TOKYO – Japan's central bank met Wednesday to assess the status of the country's economic recovery, as monthly data showed industrial output and wage growth falling short of expectations.
Economists are not expecting an immediate move by the Bank of Japan to relax already ultra-loose monetary policy following an April 1 tax hike that is likely to sap growth as consumers adjust to higher costs.
But pressure for more action is building with signs the recovery was weaker than expected ahead of the tax hike.
Prime Minister Shinzo Abe's formula of strong government spending and lax monetary policy helped the economy emerge from a long deflationary slump, but further measures are needed to sustain growth in coming years.
Abe has promised tax cuts and other measures to encourage more corporate investment, but has not yet pushed through major reforms promised as part of his "growth strategy."
The government said industrial output rose 0.3 percent in March from the month before, better than the 2.3 percent decline in February but still meager given the jump in retail sales before the tax hike took effect.
Base wages fell 0.4 percent from a year earlier, though bigger bonus payments pushed cash earnings up 0.7 percent in March from a year earlier.
About a year ago, the central bank and government jointly set a target of achieving 2 percent inflation within about two years. A weakening of the Japanese yen in late 2012 helped boost prices for imported energy and other goods, aiding that effort, and Japan's core inflation rate, excluding fresh food, was 1.3 percent in March. Excluding energy costs it was 0.7 percent.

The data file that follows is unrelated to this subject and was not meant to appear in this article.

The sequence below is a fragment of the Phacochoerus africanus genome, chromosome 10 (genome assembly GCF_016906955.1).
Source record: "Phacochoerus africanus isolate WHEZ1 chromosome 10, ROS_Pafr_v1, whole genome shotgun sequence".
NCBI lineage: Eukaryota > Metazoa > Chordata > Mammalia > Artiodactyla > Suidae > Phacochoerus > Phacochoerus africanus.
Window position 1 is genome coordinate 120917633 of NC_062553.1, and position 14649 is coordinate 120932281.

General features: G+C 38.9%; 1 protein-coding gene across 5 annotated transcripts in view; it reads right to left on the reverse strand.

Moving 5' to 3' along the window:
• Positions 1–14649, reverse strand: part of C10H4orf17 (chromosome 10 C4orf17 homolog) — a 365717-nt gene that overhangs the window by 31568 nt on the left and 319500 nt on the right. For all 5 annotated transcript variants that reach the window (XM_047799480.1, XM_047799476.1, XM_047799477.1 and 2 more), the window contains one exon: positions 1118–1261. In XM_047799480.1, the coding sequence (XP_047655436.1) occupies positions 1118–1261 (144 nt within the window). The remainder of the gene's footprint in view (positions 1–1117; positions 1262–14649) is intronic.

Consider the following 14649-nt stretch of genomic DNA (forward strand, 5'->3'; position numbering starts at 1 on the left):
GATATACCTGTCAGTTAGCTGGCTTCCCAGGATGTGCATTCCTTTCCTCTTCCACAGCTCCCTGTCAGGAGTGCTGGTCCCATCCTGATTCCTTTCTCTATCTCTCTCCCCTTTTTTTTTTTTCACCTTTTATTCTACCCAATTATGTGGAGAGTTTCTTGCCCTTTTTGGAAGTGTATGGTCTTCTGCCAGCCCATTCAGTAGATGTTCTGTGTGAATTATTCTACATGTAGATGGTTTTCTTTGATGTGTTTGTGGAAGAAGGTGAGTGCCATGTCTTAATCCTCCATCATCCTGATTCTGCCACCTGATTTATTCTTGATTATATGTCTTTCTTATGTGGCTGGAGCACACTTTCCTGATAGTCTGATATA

But higher prices are a burden for consumers whose wages have stagnated or fallen for years.
"Incomes are not expanding fast enough to offset high inflation," said Marcel Thieliant of Capital Economics. "While incomes may get some support from the spring wage negotiations, the effect is unlikely to be large."
Japan's largest trade union federation, Rengo, has negotiated an average base wage increase of almost 2,000 yen ($20) a month, the biggest increase in years. But the group represents only one-in-10 workers.
"The upshot is that if consumers want to maintain their current living standards they will need to continue running down their savings," Thieliant said in a commentary.
Japan's industrial output rose nearly 3 percent in the first three months of the year, and employment conditions have improved, the latest figures show. But increasing purchasing power is key to spurring enough demand to encourage companies to increase investment at a time when the population is both shrinking and aging.
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